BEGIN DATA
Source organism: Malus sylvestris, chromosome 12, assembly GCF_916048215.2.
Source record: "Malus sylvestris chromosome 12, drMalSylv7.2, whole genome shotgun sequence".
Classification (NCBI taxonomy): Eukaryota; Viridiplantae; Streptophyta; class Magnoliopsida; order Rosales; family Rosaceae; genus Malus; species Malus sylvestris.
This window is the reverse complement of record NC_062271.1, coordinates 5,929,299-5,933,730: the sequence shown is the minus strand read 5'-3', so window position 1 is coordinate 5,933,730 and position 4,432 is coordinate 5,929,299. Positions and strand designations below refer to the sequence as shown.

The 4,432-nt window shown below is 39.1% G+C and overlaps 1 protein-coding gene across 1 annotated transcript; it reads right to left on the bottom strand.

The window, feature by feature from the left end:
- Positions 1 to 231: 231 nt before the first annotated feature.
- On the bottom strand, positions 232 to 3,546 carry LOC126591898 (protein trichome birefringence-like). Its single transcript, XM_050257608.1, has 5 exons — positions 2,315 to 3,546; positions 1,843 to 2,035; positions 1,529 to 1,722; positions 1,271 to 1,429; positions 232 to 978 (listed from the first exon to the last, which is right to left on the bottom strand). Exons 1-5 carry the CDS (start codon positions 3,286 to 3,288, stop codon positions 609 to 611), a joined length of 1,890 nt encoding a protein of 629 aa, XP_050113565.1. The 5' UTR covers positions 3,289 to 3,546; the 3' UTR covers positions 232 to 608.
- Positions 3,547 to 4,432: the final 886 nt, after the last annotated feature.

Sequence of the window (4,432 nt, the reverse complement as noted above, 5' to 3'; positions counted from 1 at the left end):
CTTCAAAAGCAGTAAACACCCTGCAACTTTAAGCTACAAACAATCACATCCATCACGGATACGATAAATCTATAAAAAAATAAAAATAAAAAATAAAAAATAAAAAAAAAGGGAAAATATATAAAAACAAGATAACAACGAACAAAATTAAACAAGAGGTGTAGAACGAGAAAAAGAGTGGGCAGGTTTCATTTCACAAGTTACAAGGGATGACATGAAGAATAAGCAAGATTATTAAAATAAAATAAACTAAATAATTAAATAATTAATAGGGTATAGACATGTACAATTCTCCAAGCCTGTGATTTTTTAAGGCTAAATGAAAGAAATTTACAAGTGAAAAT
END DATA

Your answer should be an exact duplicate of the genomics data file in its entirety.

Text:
Source organism: Malus sylvestris, chromosome 12, assembly GCF_916048215.2.
Source record: "Malus sylvestris chromosome 12, drMalSylv7.2, whole genome shotgun sequence".
Classification (NCBI taxonomy): Eukaryota; Viridiplantae; Streptophyta; class Magnoliopsida; order Rosales; family Rosaceae; genus Malus; species Malus sylvestris.
This window is the reverse complement of record NC_062271.1, coordinates 5,929,299-5,933,730: the sequence shown is the minus strand read 5'-3', so window position 1 is coordinate 5,933,730 and position 4,432 is coordinate 5,929,299. Positions and strand designations below refer to the sequence as shown.

The 4,432-nt window shown below is 39.1% G+C and overlaps 1 protein-coding gene across 1 annotated transcript; it reads right to left on the bottom strand.

The window, feature by feature from the left end:
- Positions 1 to 231: 231 nt before the first annotated feature.
- On the bottom strand, positions 232 to 3,546 carry LOC126591898 (protein trichome birefringence-like). Its single transcript, XM_050257608.1, has 5 exons — positions 2,315 to 3,546; positions 1,843 to 2,035; positions 1,529 to 1,722; positions 1,271 to 1,429; positions 232 to 978 (listed from the first exon to the last, which is right to left on the bottom strand). Exons 1-5 carry the CDS (start codon positions 3,286 to 3,288, stop codon positions 609 to 611), a joined length of 1,890 nt encoding a protein of 629 aa, XP_050113565.1. The 5' UTR covers positions 3,289 to 3,546; the 3' UTR covers positions 232 to 608.
- Positions 3,547 to 4,432: the final 886 nt, after the last annotated feature.

Sequence of the window (4,432 nt, the reverse complement as noted above, 5' to 3'; positions counted from 1 at the left end):
CTTCAAAAGCAGTAAACACCCTGCAACTTTAAGCTACAAACAATCACATCCATCACGGATACGATAAATCTATAAAAAAATAAAAATAAAAAATAAAAAATAAAAAAAAAGGGAAAATATATAAAAACAAGATAACAACGAACAAAATTAAACAAGAGGTGTAGAACGAGAAAAAGAGTGGGCAGGTTTCATTTCACAAGTTACAAGGGATGACATGAAGAATAAGCAAGATTATTAAAATAAAATAAACTAAATAATTAAATAATTAATAGGGTATAGACATGTACAATTCTCCAAGCCTGTGATTTTTTAAGGCTAAATGAAAGAAATTTACAAGTGAAAAT